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  • If you work and your child is in an after-school program, talk with her about what she needs to do to help herself relax and feel good during that time. Does she have any freedom there, or is it just like adding two more hours of school to the day, being told to go here and there and act right and be pleasant and respectful? That’s a lot for any child to handle all day long, and greatly increases the chances that she is going to melt into a puddle the second she sees you.
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  • If you see the writing on the wall that your child is heading for a meltdown, remind yourself that her brain is freaking out and she feels out of control and unable to handle herself. Heading it off before all heck breaks loose is a lot better, when possible. I’ve learned to recognize when my girl is starting to feel out of control and to withdraw with her to a quiet place to help her calm down and put on my detective hat to figure out what is going on: hunger, fatigue, a brother that just mercilessly keeps pushing her buttons. Then we strategize together about what to do. However…
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  • …if your child has already tipped over the edge into full meltdown, she is experiencing a primal brain event that she cannot just turn off when you offer bribe or a threat. Recent neurological studies on children have shown that the amygdala (the “primal” part of the brain that controls fight or flight, alerts you to danger, etc) pretty much hijacks the brain and disconnects from the prefrontal cortex, which is the rational part of your brain that helps you calm down and make sensible decisions. See a problem here? Pretty much the only thing you can do at this point is remain as calm as possible and recognize that your child has gone temporarily insane. They are physically incapable of listening to reasonable suggestions or threats- even trying to make a suggestion at this point will likely enrage them even more. Since my melting-down child likes to rip things up, I drag out the recycle bin and let her have at it. She can rip as much cardboard and paper as she wants until she calms down. If she wants me with her, I stay (I often pretend to read a book to keep myself from indulging in all the tempting things I want to say about how ridiculous she is being, which will surely backfire). If she doesn’t want me there, I leave until she does. And once she calms down, then we hug. And maybe just sit quietly without talking for awhile. When we do talk, we talk about what happened to make her feel so out of control that her brain exploded, and maybe what would help her deal with it earlier next time.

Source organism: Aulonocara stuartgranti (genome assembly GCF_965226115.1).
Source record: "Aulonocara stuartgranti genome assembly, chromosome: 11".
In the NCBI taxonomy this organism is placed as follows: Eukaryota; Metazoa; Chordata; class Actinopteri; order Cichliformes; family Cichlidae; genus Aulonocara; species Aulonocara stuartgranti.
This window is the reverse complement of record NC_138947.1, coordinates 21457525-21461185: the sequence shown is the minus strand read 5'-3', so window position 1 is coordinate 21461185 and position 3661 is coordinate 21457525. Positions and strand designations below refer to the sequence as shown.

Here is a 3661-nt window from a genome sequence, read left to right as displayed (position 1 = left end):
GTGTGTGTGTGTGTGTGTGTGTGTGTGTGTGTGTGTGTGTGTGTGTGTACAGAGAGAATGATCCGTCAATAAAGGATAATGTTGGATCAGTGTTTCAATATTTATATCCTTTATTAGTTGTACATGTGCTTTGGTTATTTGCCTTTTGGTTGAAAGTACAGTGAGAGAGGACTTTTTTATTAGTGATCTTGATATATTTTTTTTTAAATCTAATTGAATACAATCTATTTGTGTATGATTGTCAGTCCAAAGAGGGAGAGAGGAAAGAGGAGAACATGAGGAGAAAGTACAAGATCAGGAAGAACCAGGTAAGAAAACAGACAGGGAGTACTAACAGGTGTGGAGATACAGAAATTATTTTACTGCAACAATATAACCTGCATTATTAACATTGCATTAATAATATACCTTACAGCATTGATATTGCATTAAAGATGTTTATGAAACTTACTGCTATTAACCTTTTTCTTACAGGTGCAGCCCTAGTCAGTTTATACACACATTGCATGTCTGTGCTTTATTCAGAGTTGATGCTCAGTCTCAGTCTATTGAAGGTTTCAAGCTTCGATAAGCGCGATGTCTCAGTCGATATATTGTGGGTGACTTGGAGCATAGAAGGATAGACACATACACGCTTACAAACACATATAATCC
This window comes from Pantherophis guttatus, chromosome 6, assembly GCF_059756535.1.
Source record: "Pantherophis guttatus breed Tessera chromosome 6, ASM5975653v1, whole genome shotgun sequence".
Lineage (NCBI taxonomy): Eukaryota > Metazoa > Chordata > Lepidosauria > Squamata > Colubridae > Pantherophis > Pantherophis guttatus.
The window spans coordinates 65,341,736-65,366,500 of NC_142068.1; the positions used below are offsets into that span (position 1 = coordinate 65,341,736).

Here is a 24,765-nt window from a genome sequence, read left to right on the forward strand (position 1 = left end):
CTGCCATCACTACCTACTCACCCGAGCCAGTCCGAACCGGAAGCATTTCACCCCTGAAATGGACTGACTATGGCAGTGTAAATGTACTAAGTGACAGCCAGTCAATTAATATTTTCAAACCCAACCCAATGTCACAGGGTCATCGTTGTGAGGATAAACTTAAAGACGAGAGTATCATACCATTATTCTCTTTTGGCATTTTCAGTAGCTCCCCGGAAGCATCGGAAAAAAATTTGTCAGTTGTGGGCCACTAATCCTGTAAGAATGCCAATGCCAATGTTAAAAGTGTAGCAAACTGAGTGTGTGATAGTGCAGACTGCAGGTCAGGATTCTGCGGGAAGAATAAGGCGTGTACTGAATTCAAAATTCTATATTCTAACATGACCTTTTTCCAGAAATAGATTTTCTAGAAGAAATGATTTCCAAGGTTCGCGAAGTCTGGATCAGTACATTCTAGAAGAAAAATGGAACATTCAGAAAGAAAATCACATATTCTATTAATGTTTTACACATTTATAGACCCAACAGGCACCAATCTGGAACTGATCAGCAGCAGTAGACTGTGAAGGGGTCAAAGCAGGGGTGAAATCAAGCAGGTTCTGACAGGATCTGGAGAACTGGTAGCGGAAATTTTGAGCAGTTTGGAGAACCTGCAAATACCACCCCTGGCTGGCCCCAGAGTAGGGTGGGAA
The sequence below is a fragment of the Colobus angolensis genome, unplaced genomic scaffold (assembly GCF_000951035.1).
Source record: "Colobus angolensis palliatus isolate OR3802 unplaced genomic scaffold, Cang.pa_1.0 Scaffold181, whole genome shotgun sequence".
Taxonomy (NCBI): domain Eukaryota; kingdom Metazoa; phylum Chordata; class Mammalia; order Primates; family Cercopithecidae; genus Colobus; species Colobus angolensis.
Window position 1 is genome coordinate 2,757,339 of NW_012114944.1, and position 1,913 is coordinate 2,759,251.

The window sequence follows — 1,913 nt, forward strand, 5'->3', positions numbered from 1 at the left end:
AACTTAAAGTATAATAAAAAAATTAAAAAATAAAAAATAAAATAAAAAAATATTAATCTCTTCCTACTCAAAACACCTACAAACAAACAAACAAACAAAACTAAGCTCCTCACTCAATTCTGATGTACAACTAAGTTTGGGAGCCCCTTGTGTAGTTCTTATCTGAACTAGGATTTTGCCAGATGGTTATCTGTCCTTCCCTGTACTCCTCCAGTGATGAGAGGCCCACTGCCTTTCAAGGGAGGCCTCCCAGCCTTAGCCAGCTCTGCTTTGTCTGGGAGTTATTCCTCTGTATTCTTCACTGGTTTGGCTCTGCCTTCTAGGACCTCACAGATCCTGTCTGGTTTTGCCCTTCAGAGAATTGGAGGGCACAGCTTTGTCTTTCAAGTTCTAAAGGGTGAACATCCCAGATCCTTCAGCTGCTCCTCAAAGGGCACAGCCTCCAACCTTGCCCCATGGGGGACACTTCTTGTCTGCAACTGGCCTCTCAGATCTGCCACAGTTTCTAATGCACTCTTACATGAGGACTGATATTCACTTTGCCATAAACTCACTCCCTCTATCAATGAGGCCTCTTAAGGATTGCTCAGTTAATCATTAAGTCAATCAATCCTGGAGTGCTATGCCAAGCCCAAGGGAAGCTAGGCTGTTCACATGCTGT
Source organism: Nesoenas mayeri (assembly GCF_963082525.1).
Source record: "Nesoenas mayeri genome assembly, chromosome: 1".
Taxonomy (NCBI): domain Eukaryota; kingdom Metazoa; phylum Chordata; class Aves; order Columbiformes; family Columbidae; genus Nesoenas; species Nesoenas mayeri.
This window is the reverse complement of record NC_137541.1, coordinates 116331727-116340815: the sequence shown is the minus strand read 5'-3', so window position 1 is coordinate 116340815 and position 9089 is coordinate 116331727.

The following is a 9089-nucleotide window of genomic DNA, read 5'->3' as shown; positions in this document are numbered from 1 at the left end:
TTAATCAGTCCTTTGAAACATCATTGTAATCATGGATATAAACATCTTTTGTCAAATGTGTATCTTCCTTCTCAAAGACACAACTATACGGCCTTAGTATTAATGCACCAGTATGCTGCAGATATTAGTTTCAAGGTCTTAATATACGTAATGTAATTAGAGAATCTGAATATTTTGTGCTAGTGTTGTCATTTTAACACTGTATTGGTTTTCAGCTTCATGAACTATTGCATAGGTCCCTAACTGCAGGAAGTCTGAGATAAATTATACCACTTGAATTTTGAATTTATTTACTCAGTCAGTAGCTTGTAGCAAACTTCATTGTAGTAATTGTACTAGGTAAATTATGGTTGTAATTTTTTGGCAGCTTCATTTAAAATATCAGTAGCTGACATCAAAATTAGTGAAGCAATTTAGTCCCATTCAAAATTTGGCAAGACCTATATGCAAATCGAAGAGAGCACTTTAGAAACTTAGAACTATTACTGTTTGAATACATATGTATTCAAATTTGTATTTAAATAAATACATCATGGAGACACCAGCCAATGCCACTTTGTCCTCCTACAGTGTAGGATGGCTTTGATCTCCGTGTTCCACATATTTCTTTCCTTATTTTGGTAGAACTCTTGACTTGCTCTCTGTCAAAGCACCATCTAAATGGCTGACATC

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  • Reassure them of your love and acceptance after the meltdown. When I am holding my daughter after a fit of screaming, or maybe later at bed-time conversation, I tell her something like this: “I want you to know that no matter how much you fall apart and scream or feel angry and frustrated, I still love you soooooo much.”
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  • Finally, if *you* react to your child’s melt-down by having your own, adult-sized meltdown- screaming, losing control of yourself, or worse, lashing out with words or hands etc… it’s not surprising that things are going to escalate in the wrong direction. If Mom or Dad can’t control themselves, the child may get the horrible feeling inside that they are making their parents lose control– and that is an awfully scary and powerful feeling for any child to deal with. You MUST learn to take all the anger and frustration that is building up inside when you feel that your child is acting like a disrespectful screaming brat and let it out somewhere else, not on your child. Deep breathing, counseling, punching bag in the basement, whatever it takes. Your child needs you to be in control (or at least appear to be). I like to picture myself as a big rock that stays calm and steady while waves are crashing against it. This takes every ounce of self-control and deep-breathing and prayer I can muster. But the truth is, the more I practice everything I have just shared with you, the less meltdowns we have. Really. We’ve had a 95% reduction in full-on meltdowns in the past year.

Thanks for sticking with me to the end.  This is a lot to process- after-school meltdowns are not the kind of thing you can just slap a quick bandaid on and we done with. It’s a journey. I wish you the best of luck in taming the meltdown madness in your home, and here’s to no more sticky popsicle juice floods! Please share in the comments if you have other amazing tips to help out your fellow parents of melters!

Images used under creative commons license – commercial use (9/21/2017) Denise Rosser (Flickr)